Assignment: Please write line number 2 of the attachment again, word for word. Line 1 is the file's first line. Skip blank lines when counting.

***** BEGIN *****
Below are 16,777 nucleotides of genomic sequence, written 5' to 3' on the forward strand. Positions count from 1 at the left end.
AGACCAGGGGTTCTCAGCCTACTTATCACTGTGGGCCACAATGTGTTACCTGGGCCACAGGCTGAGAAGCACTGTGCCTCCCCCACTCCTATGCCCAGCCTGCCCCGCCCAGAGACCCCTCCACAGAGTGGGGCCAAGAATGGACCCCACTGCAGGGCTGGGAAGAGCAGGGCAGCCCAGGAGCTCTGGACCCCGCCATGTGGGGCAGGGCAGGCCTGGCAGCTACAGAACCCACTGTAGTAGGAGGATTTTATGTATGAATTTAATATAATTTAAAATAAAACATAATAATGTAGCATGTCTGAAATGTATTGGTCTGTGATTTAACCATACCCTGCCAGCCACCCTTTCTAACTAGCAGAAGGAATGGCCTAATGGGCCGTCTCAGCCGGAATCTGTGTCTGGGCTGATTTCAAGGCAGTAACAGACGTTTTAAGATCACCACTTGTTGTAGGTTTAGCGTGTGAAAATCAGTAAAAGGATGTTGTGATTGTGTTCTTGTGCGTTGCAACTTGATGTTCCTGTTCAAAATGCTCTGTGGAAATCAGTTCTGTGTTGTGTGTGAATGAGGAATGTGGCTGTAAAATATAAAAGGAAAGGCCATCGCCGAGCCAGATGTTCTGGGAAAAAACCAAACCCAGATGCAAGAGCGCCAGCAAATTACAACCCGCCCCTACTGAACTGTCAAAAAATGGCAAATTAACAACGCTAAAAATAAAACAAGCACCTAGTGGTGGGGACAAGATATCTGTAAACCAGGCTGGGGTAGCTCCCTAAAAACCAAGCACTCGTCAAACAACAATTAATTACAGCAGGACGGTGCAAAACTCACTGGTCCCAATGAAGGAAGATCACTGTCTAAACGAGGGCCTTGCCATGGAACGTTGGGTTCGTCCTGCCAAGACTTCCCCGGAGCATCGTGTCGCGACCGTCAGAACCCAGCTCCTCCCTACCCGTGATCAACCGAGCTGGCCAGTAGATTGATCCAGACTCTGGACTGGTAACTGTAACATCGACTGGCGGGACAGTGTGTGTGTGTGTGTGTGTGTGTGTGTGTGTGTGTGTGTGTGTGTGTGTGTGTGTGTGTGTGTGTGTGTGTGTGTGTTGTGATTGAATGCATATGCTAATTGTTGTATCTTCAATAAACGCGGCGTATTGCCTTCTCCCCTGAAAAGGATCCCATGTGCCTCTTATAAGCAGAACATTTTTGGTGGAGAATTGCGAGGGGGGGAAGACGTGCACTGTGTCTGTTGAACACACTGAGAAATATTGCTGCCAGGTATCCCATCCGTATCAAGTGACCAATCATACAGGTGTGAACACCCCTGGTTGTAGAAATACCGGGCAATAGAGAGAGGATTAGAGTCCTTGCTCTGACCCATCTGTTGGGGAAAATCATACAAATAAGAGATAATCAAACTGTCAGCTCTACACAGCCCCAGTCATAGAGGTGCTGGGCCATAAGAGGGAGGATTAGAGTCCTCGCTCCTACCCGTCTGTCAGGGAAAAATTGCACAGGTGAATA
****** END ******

AGACCAGGGGTTCTCAGCCTACTTATCACTGTGGGCCACAATGTGTTACCTGGGCCACAGGCTGAGAAGCACTGTGCCTCCCCCACTCCTATGCCCAGCCTGCCCCGCCCAGAGACCCCTCCACAGAGTGGGGCCAAGAATGGACCCCACTGCAGGGCTGGGAAGAGCAGGGCAGCCCAGGAGCTCTGGACCCCGCCATGTGGGGCAGGGCAGGCCTGGCAGCTACAGAACCCACTGTAGTAGGAGGATTTTATGTATGAATTTAATATAATTTAAAATAAAACATAATAATGTAGCATGTCTGAAATGTATTGGTCTGTGATTTAACCATACCCTGCCAGCCACCCTTTCTAACTAGCAGAAGGAATGGCCTAATGGGCCGTCTCAGCCGGAATCTGTGTCTGGGCTGATTTCAAGGCAGTAACAGACGTTTTAAGATCACCACTTGTTGTAGGTTTAGCGTGTGAAAATCAGTAAAAGGATGTTGTGATTGTGTTCTTGTGCGTTGCAACTTGATGTTCCTGTTCAAAATGCTCTGTGGAAATCAGTTCTGTGTTGTGTGTGAATGAGGAATGTGGCTGTAAAATATAAAAGGAAAGGCCATCGCCGAGCCAGATGTTCTGGGAAAAAACCAAACCCAGATGCAAGAGCGCCAGCAAATTACAACCCGCCCCTACTGAACTGTCAAAAAATGGCAAATTAACAACGCTAAAAATAAAACAAGCACCTAGTGGTGGGGACAAGATATCTGTAAACCAGGCTGGGGTAGCTCCCTAAAAACCAAGCACTCGTCAAACAACAATTAATTACAGCAGGACGGTGCAAAACTCACTGGTCCCAATGAAGGAAGATCACTGTCTAAACGAGGGCCTTGCCATGGAACGTTGGGTTCGTCCTGCCAAGACTTCCCCGGAGCATCGTGTCGCGACCGTCAGAACCCAGCTCCTCCCTACCCGTGATCAACCGAGCTGGCCAGTAGATTGATCCAGACTCTGGACTGGTAACTGTAACATCGACTGGCGGGACAGTGTGTGTGTGTGTGTGTGTGTGTGTGTGTGTGTGTGTGTGTGTGTGTGTGTGTGTGTGTGTGTGTGTGTGTGTGTGTTGTGATTGAATGCATATGCTAATTGTTGTATCTTCAATAAACGCGGCGTATTGCCTTCTCCCCTGAAAAGGATCCCATGTGCCTCTTATAAGCAGAACATTTTTGGTGGAGAATTGCGAGGGGGGGAAGACGTGCACTGTGTCTGTTGAACACACTGAGAAATATTGCTGCCAGGTATCCCATCCGTATCAAGTGACCAATCATACAGGTGTGAACACCCCTGGTTGTAGAAATACCGGGCAATAGAGAGAGGATTAGAGTCCTTGCTCTGACCCATCTGTTGGGGAAAATCATACAAATAAGAGATAATCAAACTGTCAGCTCTACACAGCCCCAGTCATAGAGGTGCTGGGCCATAAGAGGGAGGATTAGAGTCCTCGCTCCTACCCGTCTGTCAGGGAAAAATTGCACAGGTGAATA